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July 07, 2011

The Devil Is Indeed in the Details

EV 002Earlier this year some automakers were feeling pretty boastful about their technological abilities to make cars that use less oil. Both Toyota and GM official saying they could meet a 62 mpg standard and that "the industry can do anything it wants when it puts its mind to it."

And then last weekend it was leaked that the Obama Administration was considering a 56.2 mpg vehicle fuel efficiency standard. Now we're hearing something slightly different from the auto industry. One GM official had this to say about a possible 2025 standards of 56.2 mpg:  "It is very challenging....But it's up to us as engineers to provide high value to the customer and support the environment."

Another GM representative added this: "We're willing to be pushed by a tough national standard," Greg Martin, GM's Washington spokesman, said in an interview. But he added: "The devil is in the details."

The "devil is in the details" is right and the details will determine whether a 56.2 mpg standard actually delivers oil savings and pollution reductions. The industry is pushing for loopholes that will turn a 56.2 mpg fuel efficiency standard on its head. Automakers want to be let off the hook by doing little in the early years of the standards with the promise to do more later. Details like these really are devils.

But here are some other details to consider: CERES, a Boston-based green business group, has concluded that the strongest standard the administration is considering (cutting pollution by 6% per year every year between 2017 and 2025) will create jobs by keeping our dollars in our economy instead of spending them on oil: We can create a net gain of 700,000 full time jobs for Americans in 2030 by cutting pollution 6% per year and hitting at least 60 mpg in 2025. The auto industry would gain 60,000 of these jobs. 

Another detail CERES finds is that strong standards will shift where we spend our dollars - billions can be spent on oil or spent on other things. A strong standard will yield $152 billion in fuel savings at the pump in year 2030 - pumping more than $150 billion from the oil industry into other places in our economy. CERES concludes that $59 billion of these savings will go to the auto industry through purchases of cleaner cars and $93 billion for the rest of the economy.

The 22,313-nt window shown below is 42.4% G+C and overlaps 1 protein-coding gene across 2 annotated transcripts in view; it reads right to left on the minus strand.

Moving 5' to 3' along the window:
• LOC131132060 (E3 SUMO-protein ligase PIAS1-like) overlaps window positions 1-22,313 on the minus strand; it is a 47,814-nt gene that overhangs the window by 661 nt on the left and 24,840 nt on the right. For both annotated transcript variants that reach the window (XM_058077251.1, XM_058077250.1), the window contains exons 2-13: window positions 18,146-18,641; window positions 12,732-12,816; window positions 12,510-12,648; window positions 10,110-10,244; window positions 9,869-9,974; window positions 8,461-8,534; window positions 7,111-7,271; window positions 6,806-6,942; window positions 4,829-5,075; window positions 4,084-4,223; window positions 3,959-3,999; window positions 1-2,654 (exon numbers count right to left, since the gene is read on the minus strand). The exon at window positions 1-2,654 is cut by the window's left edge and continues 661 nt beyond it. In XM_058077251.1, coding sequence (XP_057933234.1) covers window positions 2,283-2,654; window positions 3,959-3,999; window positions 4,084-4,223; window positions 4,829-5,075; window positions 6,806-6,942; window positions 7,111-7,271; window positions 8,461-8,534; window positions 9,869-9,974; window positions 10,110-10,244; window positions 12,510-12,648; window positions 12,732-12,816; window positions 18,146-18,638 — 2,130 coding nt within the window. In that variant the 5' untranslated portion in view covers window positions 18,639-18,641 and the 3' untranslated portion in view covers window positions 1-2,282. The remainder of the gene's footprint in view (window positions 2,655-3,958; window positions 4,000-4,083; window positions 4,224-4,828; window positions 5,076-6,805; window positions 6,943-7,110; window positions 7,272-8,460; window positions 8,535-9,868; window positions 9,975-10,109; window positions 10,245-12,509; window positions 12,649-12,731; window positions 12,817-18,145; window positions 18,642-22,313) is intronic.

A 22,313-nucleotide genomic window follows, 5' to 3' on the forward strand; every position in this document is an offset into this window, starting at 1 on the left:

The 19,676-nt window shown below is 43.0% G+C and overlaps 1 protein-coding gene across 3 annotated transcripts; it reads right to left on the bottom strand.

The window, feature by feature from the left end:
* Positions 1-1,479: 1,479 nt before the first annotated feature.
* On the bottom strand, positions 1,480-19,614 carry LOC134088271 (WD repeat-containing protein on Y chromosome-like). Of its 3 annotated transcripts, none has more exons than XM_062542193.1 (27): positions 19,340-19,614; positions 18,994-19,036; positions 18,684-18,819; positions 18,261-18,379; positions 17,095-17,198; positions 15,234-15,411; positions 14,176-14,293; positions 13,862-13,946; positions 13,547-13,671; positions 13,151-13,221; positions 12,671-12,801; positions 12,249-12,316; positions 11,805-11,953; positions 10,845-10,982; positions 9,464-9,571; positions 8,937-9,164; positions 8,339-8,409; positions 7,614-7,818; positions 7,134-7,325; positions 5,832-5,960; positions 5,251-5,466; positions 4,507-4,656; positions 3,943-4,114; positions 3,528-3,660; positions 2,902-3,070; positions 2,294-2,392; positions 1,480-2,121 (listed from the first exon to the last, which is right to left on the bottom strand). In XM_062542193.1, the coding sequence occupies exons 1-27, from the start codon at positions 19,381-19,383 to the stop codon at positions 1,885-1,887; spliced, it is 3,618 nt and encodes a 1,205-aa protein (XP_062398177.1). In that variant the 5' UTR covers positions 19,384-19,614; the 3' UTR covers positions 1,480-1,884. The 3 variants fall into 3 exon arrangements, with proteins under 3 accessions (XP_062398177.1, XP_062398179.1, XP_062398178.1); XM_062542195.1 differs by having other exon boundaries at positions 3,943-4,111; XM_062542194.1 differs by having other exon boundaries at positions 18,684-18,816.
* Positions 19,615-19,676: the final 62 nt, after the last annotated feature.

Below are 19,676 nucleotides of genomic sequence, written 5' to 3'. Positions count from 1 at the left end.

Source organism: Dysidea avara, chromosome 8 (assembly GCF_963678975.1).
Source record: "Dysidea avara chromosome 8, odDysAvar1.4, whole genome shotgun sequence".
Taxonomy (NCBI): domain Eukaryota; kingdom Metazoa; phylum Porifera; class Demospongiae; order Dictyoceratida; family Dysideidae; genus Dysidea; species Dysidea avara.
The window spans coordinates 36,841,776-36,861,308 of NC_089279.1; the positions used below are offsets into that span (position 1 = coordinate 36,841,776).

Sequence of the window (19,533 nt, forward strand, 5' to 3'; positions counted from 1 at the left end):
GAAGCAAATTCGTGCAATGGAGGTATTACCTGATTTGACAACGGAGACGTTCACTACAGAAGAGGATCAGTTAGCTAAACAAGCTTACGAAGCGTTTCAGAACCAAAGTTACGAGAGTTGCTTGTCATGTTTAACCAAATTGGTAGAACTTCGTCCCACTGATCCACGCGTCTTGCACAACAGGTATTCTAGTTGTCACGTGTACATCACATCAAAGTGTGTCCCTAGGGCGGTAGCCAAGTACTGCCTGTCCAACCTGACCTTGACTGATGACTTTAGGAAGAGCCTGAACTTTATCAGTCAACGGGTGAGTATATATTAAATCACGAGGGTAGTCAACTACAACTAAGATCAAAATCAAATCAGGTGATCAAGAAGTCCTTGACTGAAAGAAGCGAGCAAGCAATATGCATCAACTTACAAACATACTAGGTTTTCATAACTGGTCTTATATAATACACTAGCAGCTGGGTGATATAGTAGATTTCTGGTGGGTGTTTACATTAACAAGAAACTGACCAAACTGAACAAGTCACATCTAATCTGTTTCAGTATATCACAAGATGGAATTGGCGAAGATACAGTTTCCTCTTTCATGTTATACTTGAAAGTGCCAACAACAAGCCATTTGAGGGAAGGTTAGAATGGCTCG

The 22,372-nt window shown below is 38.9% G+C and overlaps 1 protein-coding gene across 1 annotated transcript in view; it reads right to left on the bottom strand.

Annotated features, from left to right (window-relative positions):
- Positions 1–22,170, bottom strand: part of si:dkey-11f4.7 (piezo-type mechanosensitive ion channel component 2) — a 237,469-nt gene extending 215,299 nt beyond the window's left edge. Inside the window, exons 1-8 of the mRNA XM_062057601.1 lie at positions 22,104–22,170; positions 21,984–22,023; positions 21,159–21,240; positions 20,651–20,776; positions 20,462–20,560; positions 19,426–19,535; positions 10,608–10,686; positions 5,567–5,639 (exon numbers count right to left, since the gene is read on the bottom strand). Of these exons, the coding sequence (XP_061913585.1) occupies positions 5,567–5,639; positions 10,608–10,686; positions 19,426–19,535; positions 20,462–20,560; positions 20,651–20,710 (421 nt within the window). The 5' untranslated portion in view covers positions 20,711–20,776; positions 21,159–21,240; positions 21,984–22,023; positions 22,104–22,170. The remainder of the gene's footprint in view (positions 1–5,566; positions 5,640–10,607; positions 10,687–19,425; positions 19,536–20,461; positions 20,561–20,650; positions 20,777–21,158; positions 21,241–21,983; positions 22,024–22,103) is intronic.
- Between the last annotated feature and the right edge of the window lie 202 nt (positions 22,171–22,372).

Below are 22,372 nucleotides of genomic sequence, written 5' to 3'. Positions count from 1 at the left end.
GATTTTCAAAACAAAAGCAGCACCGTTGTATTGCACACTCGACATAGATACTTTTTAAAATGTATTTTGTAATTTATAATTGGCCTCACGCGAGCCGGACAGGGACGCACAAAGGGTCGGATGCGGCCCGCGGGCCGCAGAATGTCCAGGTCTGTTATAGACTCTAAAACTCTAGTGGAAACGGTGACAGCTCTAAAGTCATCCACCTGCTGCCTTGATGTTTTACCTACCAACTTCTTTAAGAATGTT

Oh, those devilish details - oil savings, job creation, consumer savings and whether or not President Obama meets his goals of cutting oil imports by a third or having a million EVs on the road will be decided by those details. 

But if we want a strong standard, we must have the right details - ones that cut pollution and improve efficiency consistently each year and guarantee that path from 2017-2025.  In 2030 a 60 mpg standard will save 2.5 million barrels of oil every day, allow consumers to spend $7500 that they might have spent on gas on other things, and keep 3.3 billion metric ton of global warming pollution out of the atmosphere and create jobs. 

We should not compromise now. A 60 mpg standard will put American innovation and technology to work and Americans will invest in that technology with every new car they buy.  The leaked number from the Administration 56.2 mpg standard will save less oil - but if the industry wins on its "details" we will all lose.  Fortunately there is still time to get this one right - help us send a message to the President with your photo and message on why we need to go 60 mpg.

-- Ann Mesnikoff, Director of the Sierra Club Green Transportation Campaign

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